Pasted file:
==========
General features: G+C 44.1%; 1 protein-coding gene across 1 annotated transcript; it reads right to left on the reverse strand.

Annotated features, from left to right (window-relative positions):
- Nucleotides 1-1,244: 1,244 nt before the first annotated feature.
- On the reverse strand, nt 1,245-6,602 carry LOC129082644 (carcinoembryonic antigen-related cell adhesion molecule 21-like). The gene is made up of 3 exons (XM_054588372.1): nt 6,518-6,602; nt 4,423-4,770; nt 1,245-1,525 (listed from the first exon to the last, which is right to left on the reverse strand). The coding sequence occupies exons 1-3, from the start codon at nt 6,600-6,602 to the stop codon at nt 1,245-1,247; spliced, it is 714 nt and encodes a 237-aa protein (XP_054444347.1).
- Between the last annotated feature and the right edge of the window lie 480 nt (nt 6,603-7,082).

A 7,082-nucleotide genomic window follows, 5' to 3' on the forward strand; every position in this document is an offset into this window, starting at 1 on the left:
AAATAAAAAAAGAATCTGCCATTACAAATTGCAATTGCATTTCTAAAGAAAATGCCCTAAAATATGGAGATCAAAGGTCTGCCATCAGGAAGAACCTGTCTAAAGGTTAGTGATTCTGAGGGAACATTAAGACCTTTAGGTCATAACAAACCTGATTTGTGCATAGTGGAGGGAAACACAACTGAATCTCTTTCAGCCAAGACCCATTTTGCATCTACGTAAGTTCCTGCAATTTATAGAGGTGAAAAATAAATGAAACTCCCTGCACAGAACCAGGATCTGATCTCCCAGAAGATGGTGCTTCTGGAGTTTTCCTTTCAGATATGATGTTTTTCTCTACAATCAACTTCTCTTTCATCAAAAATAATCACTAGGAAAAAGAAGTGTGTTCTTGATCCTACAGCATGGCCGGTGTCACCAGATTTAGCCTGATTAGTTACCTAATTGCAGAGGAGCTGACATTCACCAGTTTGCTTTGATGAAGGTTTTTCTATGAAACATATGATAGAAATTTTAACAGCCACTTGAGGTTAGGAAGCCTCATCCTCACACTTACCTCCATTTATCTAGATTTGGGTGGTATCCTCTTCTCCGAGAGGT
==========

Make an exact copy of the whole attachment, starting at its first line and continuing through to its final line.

General features: G+C 44.1%; 1 protein-coding gene across 1 annotated transcript; it reads right to left on the reverse strand.

Annotated features, from left to right (window-relative positions):
- Nucleotides 1-1,244: 1,244 nt before the first annotated feature.
- On the reverse strand, nt 1,245-6,602 carry LOC129082644 (carcinoembryonic antigen-related cell adhesion molecule 21-like). The gene is made up of 3 exons (XM_054588372.1): nt 6,518-6,602; nt 4,423-4,770; nt 1,245-1,525 (listed from the first exon to the last, which is right to left on the reverse strand). The coding sequence occupies exons 1-3, from the start codon at nt 6,600-6,602 to the stop codon at nt 1,245-1,247; spliced, it is 714 nt and encodes a 237-aa protein (XP_054444347.1).
- Between the last annotated feature and the right edge of the window lie 480 nt (nt 6,603-7,082).

A 7,082-nucleotide genomic window follows, 5' to 3' on the forward strand; every position in this document is an offset into this window, starting at 1 on the left:
AAATAAAAAAAGAATCTGCCATTACAAATTGCAATTGCATTTCTAAAGAAAATGCCCTAAAATATGGAGATCAAAGGTCTGCCATCAGGAAGAACCTGTCTAAAGGTTAGTGATTCTGAGGGAACATTAAGACCTTTAGGTCATAACAAACCTGATTTGTGCATAGTGGAGGGAAACACAACTGAATCTCTTTCAGCCAAGACCCATTTTGCATCTACGTAAGTTCCTGCAATTTATAGAGGTGAAAAATAAATGAAACTCCCTGCACAGAACCAGGATCTGATCTCCCAGAAGATGGTGCTTCTGGAGTTTTCCTTTCAGATATGATGTTTTTCTCTACAATCAACTTCTCTTTCATCAAAAATAATCACTAGGAAAAAGAAGTGTGTTCTTGATCCTACAGCATGGCCGGTGTCACCAGATTTAGCCTGATTAGTTACCTAATTGCAGAGGAGCTGACATTCACCAGTTTGCTTTGATGAAGGTTTTTCTATGAAACATATGATAGAAATTTTAACAGCCACTTGAGGTTAGGAAGCCTCATCCTCACACTTACCTCCATTTATCTAGATTTGGGTGGTATCCTCTTCTCCGAGAGGT